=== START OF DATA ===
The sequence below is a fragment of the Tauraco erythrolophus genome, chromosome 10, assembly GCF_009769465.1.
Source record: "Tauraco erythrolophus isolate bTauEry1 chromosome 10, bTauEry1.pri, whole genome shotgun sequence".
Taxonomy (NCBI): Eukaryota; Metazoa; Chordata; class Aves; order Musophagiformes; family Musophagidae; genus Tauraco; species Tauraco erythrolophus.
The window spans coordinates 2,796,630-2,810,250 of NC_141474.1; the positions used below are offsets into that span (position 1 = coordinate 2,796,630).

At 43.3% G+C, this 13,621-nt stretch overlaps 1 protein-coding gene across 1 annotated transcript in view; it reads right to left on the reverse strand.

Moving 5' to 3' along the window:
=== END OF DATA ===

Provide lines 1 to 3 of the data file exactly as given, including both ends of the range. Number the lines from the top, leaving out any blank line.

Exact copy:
The sequence below is a fragment of the Tauraco erythrolophus genome, chromosome 10, assembly GCF_009769465.1.
Source record: "Tauraco erythrolophus isolate bTauEry1 chromosome 10, bTauEry1.pri, whole genome shotgun sequence".
Taxonomy (NCBI): Eukaryota; Metazoa; Chordata; class Aves; order Musophagiformes; family Musophagidae; genus Tauraco; species Tauraco erythrolophus.